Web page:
expression operator between tests is -and, i.e. the expression matches only
if all its tests match.
Available tests are:
@table @asis
@sp 1
@item -name pattern :
Matches if pattern matches the file leaf name.
@item -wholename pattern :
Matches if pattern matches the file path as it would be printed by action
"echo". Character '/' is not special but can be matched by wildcards.
@item -disk_name pattern :
Like -name but testing the leaf name of the file source on disk.
Can be true only for data files which stem not from the loaded image.
@item -type type_letter :
Matches files of the given type:
"block", "char", "dir", "pipe", "file", "link", "socket", "eltorito",
and "Xotic" which matches what is not matched by the other types.
Only the first letter is interpreted. E.g.: -find / -type d
@item -damaged :
Matches files which use data blocks marked as damaged by a previous
run of -check_media. The damage info vanishes when a new ISO image gets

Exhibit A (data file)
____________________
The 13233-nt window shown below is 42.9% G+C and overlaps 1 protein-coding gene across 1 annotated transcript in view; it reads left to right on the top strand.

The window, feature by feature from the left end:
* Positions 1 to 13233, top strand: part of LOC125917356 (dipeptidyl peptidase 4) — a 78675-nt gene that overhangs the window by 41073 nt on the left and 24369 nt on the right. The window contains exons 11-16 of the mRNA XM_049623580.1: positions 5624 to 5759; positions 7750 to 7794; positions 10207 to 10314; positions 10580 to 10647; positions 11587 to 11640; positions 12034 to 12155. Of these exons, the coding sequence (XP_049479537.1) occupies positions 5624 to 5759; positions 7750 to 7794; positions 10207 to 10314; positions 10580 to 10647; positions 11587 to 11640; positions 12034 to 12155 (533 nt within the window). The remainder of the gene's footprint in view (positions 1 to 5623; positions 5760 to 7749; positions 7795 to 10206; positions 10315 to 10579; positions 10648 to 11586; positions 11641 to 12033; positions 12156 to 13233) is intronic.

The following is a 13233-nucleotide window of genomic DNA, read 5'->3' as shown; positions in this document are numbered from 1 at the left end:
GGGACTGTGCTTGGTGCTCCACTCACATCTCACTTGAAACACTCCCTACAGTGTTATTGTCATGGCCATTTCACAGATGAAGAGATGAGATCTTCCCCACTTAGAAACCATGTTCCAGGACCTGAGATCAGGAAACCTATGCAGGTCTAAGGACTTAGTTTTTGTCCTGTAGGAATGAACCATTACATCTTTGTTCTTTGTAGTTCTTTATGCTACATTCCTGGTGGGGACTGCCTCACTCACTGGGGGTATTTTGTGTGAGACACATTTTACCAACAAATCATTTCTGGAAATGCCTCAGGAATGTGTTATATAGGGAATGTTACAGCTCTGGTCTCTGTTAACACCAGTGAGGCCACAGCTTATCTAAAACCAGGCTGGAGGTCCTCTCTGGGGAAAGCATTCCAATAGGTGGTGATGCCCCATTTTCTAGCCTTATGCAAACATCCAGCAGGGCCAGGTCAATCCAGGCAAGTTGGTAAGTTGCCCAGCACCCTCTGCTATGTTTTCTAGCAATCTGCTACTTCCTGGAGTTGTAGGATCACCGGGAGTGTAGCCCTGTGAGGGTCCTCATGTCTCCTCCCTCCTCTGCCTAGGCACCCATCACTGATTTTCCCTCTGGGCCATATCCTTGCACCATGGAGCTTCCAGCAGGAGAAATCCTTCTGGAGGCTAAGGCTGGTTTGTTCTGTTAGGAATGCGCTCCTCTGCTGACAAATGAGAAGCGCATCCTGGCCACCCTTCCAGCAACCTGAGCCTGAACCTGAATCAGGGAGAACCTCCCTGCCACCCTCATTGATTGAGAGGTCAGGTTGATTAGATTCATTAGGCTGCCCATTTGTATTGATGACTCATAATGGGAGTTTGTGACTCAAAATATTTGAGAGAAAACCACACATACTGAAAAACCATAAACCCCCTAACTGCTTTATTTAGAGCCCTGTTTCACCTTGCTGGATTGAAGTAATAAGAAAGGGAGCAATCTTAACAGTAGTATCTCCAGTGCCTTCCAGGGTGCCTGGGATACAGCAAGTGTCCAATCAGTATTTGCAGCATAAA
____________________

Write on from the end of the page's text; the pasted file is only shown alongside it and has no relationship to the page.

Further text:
Note that a MD5 session mismatch marks all files of the session as damaged.
If finer distinction is desired, perform -md5 off before -check_media.
@item -pending_data :
Matches files which get their content from outside the loaded ISO image.
@item -lba_range start_lba block_count :
Matches files which use data blocks within the range of start_lba
and start_lba+block_count-1.
@item -has_acl :
Matches files which have a non-trivial ACL.
@item -has_xattr :
Matches files which have xattr name-value pairs from user namespace.
@item -has_aaip :
Matches files which have ACL or any xattr.
@item -has_any_xattr :
Matches files which have any xattr other than ACL.
@item -has_md5 :
Matches data files which have MD5 checksums.
@item -has_filter :
Matches files which are filtered by -set_filter.
@item -hidden hide_state :
Matches files which are hidden in "iso_rr" tree, in "joliet" tree,
in both trees ("on"), or not hidden in any tree ("off").
Those which are hidden in some tree match -not -hidden "off".
@item -prune :
If this test is reached and the tested file is a directory then -find will not